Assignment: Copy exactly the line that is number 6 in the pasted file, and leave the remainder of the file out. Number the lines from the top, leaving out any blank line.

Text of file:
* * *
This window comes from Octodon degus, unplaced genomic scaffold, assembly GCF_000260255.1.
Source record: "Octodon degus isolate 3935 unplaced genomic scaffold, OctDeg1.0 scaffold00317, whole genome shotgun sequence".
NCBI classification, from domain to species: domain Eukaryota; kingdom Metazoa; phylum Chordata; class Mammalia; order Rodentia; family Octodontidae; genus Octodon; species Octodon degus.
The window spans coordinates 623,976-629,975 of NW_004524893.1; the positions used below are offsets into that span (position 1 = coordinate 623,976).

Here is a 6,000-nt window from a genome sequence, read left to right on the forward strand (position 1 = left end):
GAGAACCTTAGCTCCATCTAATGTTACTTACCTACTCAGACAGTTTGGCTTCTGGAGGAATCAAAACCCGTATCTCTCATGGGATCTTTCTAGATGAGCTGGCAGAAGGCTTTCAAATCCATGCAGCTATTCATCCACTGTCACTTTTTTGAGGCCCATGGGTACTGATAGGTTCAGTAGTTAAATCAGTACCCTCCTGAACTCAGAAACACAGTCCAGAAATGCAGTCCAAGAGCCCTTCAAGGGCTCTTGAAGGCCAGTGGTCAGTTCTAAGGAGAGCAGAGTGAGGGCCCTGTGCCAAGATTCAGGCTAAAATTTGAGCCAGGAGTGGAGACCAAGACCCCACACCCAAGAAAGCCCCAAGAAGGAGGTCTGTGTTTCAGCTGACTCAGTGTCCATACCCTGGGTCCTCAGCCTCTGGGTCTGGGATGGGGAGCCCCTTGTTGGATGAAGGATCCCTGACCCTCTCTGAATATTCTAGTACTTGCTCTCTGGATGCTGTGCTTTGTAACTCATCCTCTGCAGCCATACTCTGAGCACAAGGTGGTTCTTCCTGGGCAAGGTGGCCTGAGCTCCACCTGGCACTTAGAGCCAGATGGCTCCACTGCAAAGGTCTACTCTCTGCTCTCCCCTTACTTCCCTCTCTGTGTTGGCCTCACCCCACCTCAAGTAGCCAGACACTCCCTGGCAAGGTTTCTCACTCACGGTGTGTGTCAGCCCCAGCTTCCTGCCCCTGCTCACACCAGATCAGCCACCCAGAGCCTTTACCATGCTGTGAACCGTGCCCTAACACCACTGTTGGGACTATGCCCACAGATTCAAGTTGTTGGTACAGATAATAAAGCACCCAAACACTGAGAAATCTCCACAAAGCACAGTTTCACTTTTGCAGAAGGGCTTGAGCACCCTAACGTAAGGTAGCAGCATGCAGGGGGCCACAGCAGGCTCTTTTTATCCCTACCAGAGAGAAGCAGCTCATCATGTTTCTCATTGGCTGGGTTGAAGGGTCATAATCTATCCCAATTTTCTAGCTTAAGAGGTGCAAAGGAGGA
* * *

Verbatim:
GAGAACCTTAGCTCCATCTAATGTTACTTACCTACTCAGACAGTTTGGCTTCTGGAGGAATCAAAACCCGTATCTCTCATGGGATCTTTCTAGATGAGCTGGCAGAAGGCTTTCAAATCCATGCAGCTATTCATCCACTGTCACTTTTTTGAGGCCCATGGGTACTGATAGGTTCAGTAGTTAAATCAGTACCCTCCTGAACTCAGAAACACAGTCCAGAAATGCAGTCCAAGAGCCCTTCAAGGGCTCTTGAAGGCCAGTGGTCAGTTCTAAGGAGAGCAGAGTGAGGGCCCTGTGCCAAGATTCAGGCTAAAATTTGAGCCAGGAGTGGAGACCAAGACCCCACACCCAAGAAAGCCCCAAGAAGGAGGTCTGTGTTTCAGCTGACTCAGTGTCCATACCCTGGGTCCTCAGCCTCTGGGTCTGGGATGGGGAGCCCCTTGTTGGATGAAGGATCCCTGACCCTCTCTGAATATTCTAGTACTTGCTCTCTGGATGCTGTGCTTTGTAACTCATCCTCTGCAGCCATACTCTGAGCACAAGGTGGTTCTTCCTGGGCAAGGTGGCCTGAGCTCCACCTGGCACTTAGAGCCAGATGGCTCCACTGCAAAGGTCTACTCTCTGCTCTCCCCTTACTTCCCTCTCTGTGTTGGCCTCACCCCACCTCAAGTAGCCAGACACTCCCTGGCAAGGTTTCTCACTCACGGTGTGTGTCAGCCCCAGCTTCCTGCCCCTGCTCACACCAGATCAGCCACCCAGAGCCTTTACCATGCTGTGAACCGTGCCCTAACACCACTGTTGGGACTATGCCCACAGATTCAAGTTGTTGGTACAGATAATAAAGCACCCAAACACTGAGAAATCTCCACAAAGCACAGTTTCACTTTTGCAGAAGGGCTTGAGCACCCTAACGTAAGGTAGCAGCATGCAGGGGGCCACAGCAGGCTCTTTTTATCCCTACCAGAGAGAAGCAGCTCATCATGTTTCTCATTGGCTGGGTTGAAGGGTCATAATCTATCCCAATTTTCTAGCTTAAGAGGTGCAAAGGAGGA